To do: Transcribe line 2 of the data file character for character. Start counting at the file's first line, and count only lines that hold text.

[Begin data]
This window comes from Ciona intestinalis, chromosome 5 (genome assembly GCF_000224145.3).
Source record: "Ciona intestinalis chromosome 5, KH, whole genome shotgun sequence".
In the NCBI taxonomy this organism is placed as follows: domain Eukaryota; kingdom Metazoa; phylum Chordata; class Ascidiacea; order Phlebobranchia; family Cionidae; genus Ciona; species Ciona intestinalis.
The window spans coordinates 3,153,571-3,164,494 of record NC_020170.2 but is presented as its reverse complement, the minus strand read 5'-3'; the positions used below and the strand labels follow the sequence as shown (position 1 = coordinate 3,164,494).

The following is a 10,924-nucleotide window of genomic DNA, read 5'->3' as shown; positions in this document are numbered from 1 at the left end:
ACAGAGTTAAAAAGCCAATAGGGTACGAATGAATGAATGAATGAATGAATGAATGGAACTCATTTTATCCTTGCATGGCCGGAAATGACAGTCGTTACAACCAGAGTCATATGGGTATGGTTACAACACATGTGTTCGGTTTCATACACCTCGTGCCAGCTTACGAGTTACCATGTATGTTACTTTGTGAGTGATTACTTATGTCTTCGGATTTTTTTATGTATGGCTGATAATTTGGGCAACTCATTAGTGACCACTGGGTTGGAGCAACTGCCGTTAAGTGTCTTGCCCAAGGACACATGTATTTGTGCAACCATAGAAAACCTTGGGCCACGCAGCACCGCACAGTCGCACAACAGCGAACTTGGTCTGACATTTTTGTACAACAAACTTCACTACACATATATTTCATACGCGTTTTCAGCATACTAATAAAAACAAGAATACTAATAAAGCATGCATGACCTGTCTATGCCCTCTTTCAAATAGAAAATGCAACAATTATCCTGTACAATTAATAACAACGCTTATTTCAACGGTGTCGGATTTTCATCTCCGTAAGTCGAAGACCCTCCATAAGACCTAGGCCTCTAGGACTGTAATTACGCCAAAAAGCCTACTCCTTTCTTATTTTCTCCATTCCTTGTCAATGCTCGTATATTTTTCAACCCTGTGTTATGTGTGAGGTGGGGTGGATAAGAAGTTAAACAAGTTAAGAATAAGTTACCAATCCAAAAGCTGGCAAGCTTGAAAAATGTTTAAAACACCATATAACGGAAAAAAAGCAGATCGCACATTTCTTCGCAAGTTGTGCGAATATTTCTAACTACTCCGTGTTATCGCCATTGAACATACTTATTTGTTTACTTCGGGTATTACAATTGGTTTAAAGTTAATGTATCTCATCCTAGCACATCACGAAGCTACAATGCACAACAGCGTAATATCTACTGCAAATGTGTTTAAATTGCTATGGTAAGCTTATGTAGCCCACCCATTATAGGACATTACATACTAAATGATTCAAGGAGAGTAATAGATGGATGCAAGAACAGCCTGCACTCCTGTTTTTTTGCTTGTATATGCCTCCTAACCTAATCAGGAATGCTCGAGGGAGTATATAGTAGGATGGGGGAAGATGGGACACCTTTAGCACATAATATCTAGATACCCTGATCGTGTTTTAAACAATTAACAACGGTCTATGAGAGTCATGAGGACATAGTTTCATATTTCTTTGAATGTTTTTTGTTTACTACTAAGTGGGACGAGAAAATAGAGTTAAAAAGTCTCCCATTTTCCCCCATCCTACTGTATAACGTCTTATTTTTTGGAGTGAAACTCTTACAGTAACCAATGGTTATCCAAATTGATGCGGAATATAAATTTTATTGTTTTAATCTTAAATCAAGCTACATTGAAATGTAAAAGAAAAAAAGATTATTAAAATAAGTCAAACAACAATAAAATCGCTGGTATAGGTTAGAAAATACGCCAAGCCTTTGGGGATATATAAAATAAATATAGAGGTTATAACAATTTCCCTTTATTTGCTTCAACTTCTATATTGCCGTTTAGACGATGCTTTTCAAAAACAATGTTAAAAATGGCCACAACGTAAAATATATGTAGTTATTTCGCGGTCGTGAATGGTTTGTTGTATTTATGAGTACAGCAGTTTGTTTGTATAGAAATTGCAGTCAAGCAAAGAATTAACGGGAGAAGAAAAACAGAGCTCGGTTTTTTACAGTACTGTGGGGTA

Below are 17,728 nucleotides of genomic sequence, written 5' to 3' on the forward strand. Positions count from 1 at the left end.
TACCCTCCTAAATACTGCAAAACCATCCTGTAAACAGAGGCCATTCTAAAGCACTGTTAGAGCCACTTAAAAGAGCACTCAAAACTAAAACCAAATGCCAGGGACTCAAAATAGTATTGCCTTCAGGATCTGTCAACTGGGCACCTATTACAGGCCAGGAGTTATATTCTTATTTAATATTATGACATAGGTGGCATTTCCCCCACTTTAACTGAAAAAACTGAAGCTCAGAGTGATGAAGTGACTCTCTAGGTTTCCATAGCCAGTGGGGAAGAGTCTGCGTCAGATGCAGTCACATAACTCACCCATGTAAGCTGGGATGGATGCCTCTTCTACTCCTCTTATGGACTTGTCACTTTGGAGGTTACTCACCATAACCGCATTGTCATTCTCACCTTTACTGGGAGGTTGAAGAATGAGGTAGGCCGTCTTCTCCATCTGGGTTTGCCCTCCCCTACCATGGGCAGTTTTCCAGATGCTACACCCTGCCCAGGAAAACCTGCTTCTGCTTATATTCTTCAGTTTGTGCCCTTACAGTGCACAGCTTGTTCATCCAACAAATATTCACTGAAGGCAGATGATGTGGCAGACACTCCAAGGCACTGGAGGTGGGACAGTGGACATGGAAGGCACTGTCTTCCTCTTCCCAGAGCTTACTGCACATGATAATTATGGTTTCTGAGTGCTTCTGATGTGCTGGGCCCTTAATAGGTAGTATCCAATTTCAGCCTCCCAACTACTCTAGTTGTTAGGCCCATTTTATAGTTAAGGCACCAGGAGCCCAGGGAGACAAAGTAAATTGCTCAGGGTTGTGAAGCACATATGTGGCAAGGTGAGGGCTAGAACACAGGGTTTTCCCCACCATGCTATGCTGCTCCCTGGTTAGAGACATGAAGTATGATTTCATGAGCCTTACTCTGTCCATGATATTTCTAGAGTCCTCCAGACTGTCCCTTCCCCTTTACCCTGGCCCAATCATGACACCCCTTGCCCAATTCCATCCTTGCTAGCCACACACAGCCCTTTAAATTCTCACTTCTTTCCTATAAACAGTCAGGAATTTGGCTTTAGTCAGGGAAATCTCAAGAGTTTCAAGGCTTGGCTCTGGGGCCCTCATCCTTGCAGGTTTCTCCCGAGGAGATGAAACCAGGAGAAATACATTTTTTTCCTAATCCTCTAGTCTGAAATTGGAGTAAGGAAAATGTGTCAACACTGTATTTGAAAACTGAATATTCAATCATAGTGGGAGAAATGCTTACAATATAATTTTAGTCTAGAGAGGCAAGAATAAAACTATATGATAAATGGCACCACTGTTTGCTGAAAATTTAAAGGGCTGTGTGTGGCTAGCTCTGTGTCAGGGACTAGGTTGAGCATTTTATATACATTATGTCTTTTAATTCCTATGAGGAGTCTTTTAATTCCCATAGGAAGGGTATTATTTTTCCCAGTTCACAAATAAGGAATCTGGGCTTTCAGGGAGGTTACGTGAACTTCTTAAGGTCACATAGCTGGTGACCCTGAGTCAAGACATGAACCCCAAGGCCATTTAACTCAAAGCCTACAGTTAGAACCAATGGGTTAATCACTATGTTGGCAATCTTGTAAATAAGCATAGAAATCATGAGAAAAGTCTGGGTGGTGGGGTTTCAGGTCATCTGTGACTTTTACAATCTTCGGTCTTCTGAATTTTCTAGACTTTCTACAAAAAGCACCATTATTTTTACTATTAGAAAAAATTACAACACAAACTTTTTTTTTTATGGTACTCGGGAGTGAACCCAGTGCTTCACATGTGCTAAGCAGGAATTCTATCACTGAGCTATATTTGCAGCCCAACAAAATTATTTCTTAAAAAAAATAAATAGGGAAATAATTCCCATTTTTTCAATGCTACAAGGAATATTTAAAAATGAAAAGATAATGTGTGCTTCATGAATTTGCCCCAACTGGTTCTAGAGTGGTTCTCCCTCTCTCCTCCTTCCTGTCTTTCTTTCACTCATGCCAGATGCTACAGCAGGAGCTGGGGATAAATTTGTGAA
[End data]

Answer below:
Source record: "Ciona intestinalis chromosome 5, KH, whole genome shotgun sequence".